Dr. Hansen's Guidelines for Collaboration


To work jointly with others or together esp. in an intellectual endeavor.

I'll begin by presenting my policies for collaboration and then I will follow up with an informal discussion of collaboration and academic integrity. Please take note of my policies and procedures at the end of the page.

First, let me give you a very short list of requirements I expect all students to abide by:

Firm Policies

Without exception, the answers provided on tests must be your own work. You should not seek nor divulge answers to test questions from any person or resource unless specifically allowed (e.g., an open-book, open-notes exam). In the event of a take-home exam, you should not discuss any aspect of the test with anyone during the exam period, nor should you solicit answers from any source outside of those provided during the course (if in doubt, ask). However, asking clarifying questions about the exam of the instructor is permitted and encouraged.

Note that obtaining, or providing to others, tests from previous semesters is a violation of the rules stated above.

Like tests, unless the work is a team project, all homework must be your own work. You should not seek specific answers from other sources (e.g., students, textbook solutions guide, "Cramster").

However, other sources may be used in helping you arrive at a solution. In addition, I encourage students to collaborate at a high-level by talking about homework problems. However, the line here between appropriate and inappropriate collaboration is hazy. It is certainly not appropriate to look at or copy the work of another person, be they a student at GFU or not. It is appropriate to ask for help in understanding a concept or technique necessary to solve a particular problem. It is not appropriate to have someone help you solve a nearly identical problem. When in doubt, err on the cautious side and ask the instructor.

Programming Assignments
Good programmers copy, borrow, and collaborate - it is the very essence of the concept of software reuse we try to promote. However, like homework, unless the work is a team project, all programs must be entirely your own work. Again, the line between appropriate and inappropriate collaboration is hazy.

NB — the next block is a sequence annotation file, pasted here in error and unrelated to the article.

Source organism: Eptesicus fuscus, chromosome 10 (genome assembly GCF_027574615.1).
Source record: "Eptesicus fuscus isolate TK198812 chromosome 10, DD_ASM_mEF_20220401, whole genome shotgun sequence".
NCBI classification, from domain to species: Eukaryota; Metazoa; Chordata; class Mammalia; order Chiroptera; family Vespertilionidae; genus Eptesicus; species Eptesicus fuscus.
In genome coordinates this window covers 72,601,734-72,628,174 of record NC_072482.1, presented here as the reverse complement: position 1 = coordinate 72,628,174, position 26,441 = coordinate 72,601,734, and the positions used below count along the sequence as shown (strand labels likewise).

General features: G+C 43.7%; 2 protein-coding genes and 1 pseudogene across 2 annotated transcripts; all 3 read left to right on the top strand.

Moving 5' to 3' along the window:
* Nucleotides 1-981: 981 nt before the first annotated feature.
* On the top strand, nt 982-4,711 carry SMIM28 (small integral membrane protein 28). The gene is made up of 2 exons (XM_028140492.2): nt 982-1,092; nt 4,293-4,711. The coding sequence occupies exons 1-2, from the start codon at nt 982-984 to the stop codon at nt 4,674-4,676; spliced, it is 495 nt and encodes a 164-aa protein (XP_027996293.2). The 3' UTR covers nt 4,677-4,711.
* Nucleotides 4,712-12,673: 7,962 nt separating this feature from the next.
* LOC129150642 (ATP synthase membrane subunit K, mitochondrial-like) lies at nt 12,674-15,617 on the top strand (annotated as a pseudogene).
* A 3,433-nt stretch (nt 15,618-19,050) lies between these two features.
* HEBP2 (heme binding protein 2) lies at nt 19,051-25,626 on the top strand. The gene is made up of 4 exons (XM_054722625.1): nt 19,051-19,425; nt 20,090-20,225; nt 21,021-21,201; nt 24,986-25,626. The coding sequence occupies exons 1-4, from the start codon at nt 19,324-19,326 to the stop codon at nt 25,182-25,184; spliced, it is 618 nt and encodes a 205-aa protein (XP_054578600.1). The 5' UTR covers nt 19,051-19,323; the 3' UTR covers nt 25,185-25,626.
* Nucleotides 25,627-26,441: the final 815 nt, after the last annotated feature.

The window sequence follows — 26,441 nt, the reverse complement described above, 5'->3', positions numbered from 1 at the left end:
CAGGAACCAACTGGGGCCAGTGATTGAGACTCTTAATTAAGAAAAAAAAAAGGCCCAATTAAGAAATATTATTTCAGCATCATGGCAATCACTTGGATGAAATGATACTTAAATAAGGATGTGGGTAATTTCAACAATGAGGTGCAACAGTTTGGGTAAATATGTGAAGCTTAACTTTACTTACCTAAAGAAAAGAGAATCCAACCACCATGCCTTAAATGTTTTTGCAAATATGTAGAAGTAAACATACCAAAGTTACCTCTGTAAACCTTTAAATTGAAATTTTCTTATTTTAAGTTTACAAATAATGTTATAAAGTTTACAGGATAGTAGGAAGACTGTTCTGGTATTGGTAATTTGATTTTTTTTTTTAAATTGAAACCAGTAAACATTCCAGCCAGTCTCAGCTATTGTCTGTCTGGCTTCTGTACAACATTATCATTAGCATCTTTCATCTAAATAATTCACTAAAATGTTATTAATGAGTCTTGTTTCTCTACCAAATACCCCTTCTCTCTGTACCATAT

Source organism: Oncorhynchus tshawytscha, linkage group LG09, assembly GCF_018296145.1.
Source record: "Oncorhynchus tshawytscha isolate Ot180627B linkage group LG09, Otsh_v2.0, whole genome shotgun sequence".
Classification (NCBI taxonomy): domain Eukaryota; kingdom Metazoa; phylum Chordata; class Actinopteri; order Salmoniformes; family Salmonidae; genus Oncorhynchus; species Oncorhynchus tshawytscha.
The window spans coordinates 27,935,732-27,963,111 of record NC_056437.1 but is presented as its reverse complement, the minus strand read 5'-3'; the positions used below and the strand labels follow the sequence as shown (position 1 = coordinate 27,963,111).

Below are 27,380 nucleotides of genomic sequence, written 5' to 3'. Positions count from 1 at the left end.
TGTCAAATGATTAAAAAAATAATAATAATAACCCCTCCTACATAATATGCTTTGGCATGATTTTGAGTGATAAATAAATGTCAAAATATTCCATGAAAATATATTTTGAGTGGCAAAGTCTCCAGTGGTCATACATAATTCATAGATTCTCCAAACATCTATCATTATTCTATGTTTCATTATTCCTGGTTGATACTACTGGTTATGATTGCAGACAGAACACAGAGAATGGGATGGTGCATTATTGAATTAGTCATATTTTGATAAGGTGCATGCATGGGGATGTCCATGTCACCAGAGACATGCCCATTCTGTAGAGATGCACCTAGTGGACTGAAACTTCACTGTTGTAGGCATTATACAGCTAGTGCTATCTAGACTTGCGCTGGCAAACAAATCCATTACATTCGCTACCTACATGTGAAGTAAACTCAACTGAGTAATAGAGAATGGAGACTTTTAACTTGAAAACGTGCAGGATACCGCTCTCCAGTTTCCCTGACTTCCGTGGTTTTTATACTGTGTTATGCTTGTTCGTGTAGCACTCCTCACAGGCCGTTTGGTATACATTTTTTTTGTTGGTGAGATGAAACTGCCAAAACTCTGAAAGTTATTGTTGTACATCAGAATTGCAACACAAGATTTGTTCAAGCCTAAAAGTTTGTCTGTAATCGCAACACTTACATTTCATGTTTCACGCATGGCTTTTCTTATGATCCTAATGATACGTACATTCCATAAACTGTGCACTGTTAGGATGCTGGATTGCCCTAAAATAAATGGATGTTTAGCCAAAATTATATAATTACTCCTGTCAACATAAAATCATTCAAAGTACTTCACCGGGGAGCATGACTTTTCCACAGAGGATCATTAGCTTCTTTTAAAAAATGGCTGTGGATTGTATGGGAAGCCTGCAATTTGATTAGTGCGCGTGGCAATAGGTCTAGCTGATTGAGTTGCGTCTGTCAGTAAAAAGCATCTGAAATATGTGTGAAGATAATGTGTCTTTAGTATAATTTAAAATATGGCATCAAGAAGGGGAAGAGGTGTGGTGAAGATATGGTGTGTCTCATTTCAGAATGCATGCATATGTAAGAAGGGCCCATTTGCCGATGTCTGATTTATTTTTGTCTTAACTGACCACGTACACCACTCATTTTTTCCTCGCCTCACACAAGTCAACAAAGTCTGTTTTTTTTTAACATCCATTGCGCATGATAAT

Appropriate collaboration: Inappropriate collaboration: Note that I will routinely submit your code to Moss for automated plagiarism detection comparison to other student submissions, both past and present.

Group Projects
Some projects are performed in groups. Obviously this is an instance when collaboration is expected within a group. My only guideline here is that every member of the group ought to insure that they're contributing equally. Too often only one or two people carry the project. Group assignments can be valuable in teaching collaboration but they can also be an opportunity to rely inappropriately on others to do all of the work. A person's contribution to a group project will be taken into consideration when assigning individual grades.

General Comments

Working together in excess of these guidelines is considered academic dishonesty and can result in serious discipline. My general policy on discipline will be the following:
First Offense
Everyone involved will receive a score of 0 on the assignment. This means both the person(s) who did the work as well as the person(s) who reused the work of others. So beware - letting someone else use any of your work will result in a 0 for you as well. In addition, I am required to send a letter to the Dean of the College of Engineering that documents the episode.
Subsequent Offenses
Anyone foolish enough to violate my policies a second time will receive an "F" for the course and will be remanded to the Dean for further disciplinary action. Again, this includes any and all parties involved. Additional penalties, per Academic Affairs Office guidelines, may include expulsion from the University. Note that a violation of academic integrity in any class counts as a first offense in all of my courses.
I believe most students would be surprised at how easy it is to detect plagiarism and collaboration - please don't put me to the test. Remember, you always have a willing and legal collaborator in me.

Almost all of life is filled with collaboration (i.e., people working together). Yet in our academic system, we artificially limit collaboration. These limits are designed to force you to learn fundamental principles and build specific skills. It is very artificial, and you'll find that collaboration is a valuable skill in the working world.

While some of you may be tempted to collaborate too much, others will collaborate too little. When appropriate, it's a good idea to make use of others - the purpose here is to learn. Be sure to make the most of this opportunity but do it earnestly and with integrity.

Last modified: , by David M. Hansen